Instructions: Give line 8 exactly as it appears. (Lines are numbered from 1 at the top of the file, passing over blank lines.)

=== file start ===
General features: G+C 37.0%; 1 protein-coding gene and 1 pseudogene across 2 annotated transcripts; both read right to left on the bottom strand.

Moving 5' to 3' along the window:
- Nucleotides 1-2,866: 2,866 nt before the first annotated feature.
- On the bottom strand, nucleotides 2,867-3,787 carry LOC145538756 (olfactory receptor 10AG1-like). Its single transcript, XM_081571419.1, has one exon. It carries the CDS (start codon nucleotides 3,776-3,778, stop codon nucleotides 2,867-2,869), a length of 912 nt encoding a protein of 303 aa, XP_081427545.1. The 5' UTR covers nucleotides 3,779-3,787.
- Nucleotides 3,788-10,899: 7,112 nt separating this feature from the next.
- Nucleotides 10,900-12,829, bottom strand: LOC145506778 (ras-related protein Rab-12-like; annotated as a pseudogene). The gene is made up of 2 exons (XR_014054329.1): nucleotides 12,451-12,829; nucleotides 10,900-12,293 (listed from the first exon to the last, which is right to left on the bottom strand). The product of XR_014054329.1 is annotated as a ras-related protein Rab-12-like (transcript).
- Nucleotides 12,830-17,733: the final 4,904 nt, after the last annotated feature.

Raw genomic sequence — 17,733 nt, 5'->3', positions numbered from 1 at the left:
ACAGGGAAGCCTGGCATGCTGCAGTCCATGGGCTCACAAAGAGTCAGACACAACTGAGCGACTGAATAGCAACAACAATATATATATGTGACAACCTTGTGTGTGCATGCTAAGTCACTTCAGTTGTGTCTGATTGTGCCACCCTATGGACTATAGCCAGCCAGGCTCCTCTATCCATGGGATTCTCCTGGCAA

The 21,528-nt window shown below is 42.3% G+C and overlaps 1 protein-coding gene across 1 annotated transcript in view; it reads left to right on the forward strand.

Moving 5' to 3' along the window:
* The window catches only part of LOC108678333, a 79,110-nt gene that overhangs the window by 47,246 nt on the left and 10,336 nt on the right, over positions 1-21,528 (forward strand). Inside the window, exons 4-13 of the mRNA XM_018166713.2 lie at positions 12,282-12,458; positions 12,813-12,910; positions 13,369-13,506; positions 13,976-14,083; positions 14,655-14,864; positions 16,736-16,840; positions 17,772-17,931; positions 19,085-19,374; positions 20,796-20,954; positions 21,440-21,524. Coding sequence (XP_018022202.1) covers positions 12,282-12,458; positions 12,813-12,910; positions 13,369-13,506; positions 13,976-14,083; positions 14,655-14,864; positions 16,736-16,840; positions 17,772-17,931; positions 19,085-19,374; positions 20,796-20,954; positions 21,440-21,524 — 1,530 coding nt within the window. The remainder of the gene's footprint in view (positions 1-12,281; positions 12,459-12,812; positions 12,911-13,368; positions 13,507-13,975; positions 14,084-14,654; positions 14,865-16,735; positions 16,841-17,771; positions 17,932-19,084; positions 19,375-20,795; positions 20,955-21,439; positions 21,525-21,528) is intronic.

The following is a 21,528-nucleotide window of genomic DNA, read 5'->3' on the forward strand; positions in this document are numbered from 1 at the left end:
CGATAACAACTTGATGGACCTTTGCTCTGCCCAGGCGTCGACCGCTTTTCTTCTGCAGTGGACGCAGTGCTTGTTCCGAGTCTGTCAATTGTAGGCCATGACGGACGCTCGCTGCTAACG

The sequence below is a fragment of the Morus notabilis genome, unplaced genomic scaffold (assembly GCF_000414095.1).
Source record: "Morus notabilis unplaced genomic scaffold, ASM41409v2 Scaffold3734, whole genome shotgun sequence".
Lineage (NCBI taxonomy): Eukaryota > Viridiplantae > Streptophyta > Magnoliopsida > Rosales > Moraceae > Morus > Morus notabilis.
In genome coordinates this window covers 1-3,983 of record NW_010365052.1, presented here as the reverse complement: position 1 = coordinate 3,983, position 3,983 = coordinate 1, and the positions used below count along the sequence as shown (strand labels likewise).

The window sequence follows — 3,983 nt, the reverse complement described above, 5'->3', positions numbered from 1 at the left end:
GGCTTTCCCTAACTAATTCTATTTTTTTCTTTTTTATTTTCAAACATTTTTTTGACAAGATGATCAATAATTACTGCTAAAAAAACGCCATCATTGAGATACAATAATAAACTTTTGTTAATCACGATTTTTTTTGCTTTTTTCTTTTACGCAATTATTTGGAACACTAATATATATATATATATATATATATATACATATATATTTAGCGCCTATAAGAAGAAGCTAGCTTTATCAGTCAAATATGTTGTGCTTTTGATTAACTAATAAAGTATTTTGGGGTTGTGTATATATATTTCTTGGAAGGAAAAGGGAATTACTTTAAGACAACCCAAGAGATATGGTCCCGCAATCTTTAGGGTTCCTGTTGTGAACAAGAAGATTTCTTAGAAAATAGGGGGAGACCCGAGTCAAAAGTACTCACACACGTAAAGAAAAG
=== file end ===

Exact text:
Raw genomic sequence — 17,733 nt, 5'->3', positions numbered from 1 at the left: